Parents, read e-books to your kids to develop their vocabulary
Four-year-old kids who have average and low vocabulary skills can learn more effectively if an adult reads to them from an e-book instead of reading themselves.health and fitness Updated: Dec 06, 2016 13:22 IST
Four-year-old kids who have average and low vocabulary skills can learn more effectively if an adult reads to them from an e-book instead of relying solely on the e-book’s voiceover.
The study has been published in the journal Early Education and Development.
Researchers from University of Toronto divided the four-year-old kids into two groups — one group with children of higher than average vocabulary level and one group with average and lower English vocabulary.
For the study, either four-year-old children interacted with a digital book on their own using the book’s voiceover or an adult read them the same book.
The book was teaching children about biological camouflage and overall, pre-schoolers learned about camouflage from both books.
They found that children with average and lower English vocabularies showed poorer comprehension when they read the book themselves.
“The results highlight that young children are best supported in their learning when they are in interaction with others, especially parents or other caregivers,” said Dr Patricia Ganea, Associate Professor at Ontario Institute for Studies in Education.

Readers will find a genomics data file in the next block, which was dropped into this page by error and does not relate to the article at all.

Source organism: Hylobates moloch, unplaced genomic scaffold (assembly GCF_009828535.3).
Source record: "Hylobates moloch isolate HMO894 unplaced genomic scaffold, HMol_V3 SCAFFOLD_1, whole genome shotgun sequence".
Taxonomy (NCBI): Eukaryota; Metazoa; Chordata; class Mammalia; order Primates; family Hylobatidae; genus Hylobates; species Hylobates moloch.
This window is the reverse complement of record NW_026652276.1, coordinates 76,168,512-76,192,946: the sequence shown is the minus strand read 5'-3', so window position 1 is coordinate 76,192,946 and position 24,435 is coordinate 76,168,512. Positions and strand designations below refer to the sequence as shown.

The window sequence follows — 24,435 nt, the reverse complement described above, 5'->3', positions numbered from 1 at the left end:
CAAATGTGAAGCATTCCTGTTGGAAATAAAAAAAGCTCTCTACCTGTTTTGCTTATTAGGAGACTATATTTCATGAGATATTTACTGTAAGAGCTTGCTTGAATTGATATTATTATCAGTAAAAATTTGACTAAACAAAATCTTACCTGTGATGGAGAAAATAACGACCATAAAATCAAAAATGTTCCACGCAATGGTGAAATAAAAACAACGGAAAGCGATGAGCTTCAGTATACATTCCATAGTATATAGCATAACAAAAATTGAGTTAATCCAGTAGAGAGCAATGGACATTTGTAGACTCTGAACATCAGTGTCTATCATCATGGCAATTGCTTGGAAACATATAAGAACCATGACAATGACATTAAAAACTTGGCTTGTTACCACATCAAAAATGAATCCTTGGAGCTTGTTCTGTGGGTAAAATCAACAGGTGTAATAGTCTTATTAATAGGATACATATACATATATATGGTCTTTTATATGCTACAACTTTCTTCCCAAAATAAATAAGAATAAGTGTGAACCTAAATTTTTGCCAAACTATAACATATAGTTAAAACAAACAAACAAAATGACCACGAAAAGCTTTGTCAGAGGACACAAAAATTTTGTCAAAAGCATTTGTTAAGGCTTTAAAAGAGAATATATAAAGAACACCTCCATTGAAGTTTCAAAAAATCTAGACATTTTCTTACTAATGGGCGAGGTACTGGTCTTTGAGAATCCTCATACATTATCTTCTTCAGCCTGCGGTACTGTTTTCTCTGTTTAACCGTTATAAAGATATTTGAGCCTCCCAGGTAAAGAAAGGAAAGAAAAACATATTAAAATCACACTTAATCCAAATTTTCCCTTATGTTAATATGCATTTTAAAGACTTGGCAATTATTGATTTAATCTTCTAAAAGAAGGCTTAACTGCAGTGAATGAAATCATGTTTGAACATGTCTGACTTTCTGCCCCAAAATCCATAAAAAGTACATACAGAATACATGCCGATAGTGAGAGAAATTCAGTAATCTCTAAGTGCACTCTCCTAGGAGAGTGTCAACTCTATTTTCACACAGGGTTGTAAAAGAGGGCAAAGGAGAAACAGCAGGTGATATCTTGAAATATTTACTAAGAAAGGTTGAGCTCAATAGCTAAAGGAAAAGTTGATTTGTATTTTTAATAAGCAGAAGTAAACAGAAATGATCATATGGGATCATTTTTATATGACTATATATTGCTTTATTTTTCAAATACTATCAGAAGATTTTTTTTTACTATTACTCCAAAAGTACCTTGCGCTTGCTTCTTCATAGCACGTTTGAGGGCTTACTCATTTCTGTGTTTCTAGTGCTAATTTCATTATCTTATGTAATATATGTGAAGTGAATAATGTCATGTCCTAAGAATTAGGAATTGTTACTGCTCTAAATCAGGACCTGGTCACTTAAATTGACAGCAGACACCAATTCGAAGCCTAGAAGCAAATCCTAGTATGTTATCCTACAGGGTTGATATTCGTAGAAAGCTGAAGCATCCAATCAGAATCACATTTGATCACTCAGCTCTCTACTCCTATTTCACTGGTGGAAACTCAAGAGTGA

“These findings are important since they show that children at risk for low comprehension, benefit from having an adult read with them, rather than being left to learn from the digital device on their own,” Ganea added.
The study was conducted by giving the children a pre-test about biological camouflage using pictures of animals. They then read an e-book about camouflage by the e-book voiceover and by an adult.
The children were later asked questions about camouflage using replica lizard and turtles in tanks.
Overall, the researchers found e-book to be an effective tool for teaching children the new biological concept.
Overall, 74 percent of children explained their answers in terms of camouflage at the post-test as compared to two percent at pre-test.
The children with above-average vocabularies did well on the camouflage post-test regardless of whether the adult read the book or they read it themselves.
However, the children with average and lower vocabularies performed poor when they read the e-book through voiceover.
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